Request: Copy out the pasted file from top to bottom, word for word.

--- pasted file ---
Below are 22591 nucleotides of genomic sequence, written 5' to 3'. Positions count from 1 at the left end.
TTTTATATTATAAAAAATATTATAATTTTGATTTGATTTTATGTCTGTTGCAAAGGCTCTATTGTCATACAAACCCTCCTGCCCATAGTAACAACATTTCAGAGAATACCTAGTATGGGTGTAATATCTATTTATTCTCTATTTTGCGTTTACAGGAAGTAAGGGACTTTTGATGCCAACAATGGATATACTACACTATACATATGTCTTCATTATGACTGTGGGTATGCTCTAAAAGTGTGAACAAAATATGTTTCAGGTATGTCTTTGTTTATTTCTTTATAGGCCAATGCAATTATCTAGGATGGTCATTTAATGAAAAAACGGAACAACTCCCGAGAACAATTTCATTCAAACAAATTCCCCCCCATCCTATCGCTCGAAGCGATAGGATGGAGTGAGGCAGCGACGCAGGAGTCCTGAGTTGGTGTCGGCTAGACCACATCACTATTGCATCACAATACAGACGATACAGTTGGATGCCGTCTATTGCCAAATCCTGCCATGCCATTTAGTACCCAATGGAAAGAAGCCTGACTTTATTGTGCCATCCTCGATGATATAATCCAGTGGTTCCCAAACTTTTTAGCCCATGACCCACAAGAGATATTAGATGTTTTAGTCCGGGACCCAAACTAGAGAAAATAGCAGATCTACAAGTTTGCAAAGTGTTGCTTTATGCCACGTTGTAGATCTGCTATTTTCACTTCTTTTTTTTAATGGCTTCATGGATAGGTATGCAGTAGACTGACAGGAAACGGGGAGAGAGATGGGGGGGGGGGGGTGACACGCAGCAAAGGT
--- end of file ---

Below are 22591 nucleotides of genomic sequence, written 5' to 3'. Positions count from 1 at the left end.
TTTTATATTATAAAAAATATTATAATTTTGATTTGATTTTATGTCTGTTGCAAAGGCTCTATTGTCATACAAACCCTCCTGCCCATAGTAACAACATTTCAGAGAATACCTAGTATGGGTGTAATATCTATTTATTCTCTATTTTGCGTTTACAGGAAGTAAGGGACTTTTGATGCCAACAATGGATATACTACACTATACATATGTCTTCATTATGACTGTGGGTATGCTCTAAAAGTGTGAACAAAATATGTTTCAGGTATGTCTTTGTTTATTTCTTTATAGGCCAATGCAATTATCTAGGATGGTCATTTAATGAAAAAACGGAACAACTCCCGAGAACAATTTCATTCAAACAAATTCCCCCCCATCCTATCGCTCGAAGCGATAGGATGGAGTGAGGCAGCGACGCAGGAGTCCTGAGTTGGTGTCGGCTAGACCACATCACTATTGCATCACAATACAGACGATACAGTTGGATGCCGTCTATTGCCAAATCCTGCCATGCCATTTAGTACCCAATGGAAAGAAGCCTGACTTTATTGTGCCATCCTCGATGATATAATCCAGTGGTTCCCAAACTTTTTAGCCCATGACCCACAAGAGATATTAGATGTTTTAGTCCGGGACCCAAACTAGAGAAAATAGCAGATCTACAAGTTTGCAAAGTGTTGCTTTATGCCACGTTGTAGATCTGCTATTTTCACTTCTTTTTTTTAATGGCTTCATGGATAGGTATGCAGTAGACTGACAGGAAACGGGGAGAGAGATGGGGGGGGGGGGGTGACACGCAGCAAAGGT